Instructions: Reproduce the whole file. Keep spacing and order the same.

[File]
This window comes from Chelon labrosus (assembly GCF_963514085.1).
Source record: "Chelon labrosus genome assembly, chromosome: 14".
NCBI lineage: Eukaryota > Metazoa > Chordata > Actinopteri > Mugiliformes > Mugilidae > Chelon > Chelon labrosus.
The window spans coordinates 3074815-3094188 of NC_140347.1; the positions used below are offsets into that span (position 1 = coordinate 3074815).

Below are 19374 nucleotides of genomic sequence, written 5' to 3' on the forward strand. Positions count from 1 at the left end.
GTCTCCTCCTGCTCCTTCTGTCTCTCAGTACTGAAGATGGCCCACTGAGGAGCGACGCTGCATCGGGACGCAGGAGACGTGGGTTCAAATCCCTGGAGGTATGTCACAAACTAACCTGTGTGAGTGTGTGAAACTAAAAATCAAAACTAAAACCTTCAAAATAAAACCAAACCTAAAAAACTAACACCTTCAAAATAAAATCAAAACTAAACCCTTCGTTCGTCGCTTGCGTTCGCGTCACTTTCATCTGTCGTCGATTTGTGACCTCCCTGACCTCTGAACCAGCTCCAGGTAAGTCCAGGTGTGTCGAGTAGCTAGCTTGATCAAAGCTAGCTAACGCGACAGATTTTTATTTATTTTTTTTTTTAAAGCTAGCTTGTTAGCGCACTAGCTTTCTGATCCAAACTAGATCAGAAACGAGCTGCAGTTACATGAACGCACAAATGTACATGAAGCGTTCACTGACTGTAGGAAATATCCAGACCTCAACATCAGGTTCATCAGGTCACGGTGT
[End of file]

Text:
This window comes from Chelon labrosus (assembly GCF_963514085.1).
Source record: "Chelon labrosus genome assembly, chromosome: 14".
NCBI lineage: Eukaryota > Metazoa > Chordata > Actinopteri > Mugiliformes > Mugilidae > Chelon > Chelon labrosus.
The window spans coordinates 3074815-3094188 of NC_140347.1; the positions used below are offsets into that span (position 1 = coordinate 3074815).

Below are 19374 nucleotides of genomic sequence, written 5' to 3' on the forward strand. Positions count from 1 at the left end.
GTCTCCTCCTGCTCCTTCTGTCTCTCAGTACTGAAGATGGCCCACTGAGGAGCGACGCTGCATCGGGACGCAGGAGACGTGGGTTCAAATCCCTGGAGGTATGTCACAAACTAACCTGTGTGAGTGTGTGAAACTAAAAATCAAAACTAAAACCTTCAAAATAAAACCAAACCTAAAAAACTAACACCTTCAAAATAAAATCAAAACTAAACCCTTCGTTCGTCGCTTGCGTTCGCGTCACTTTCATCTGTCGTCGATTTGTGACCTCCCTGACCTCTGAACCAGCTCCAGGTAAGTCCAGGTGTGTCGAGTAGCTAGCTTGATCAAAGCTAGCTAACGCGACAGATTTTTATTTATTTTTTTTTTTAAAGCTAGCTTGTTAGCGCACTAGCTTTCTGATCCAAACTAGATCAGAAACGAGCTGCAGTTACATGAACGCACAAATGTACATGAAGCGTTCACTGACTGTAGGAAATATCCAGACCTCAACATCAGGTTCATCAGGTCACGGTGT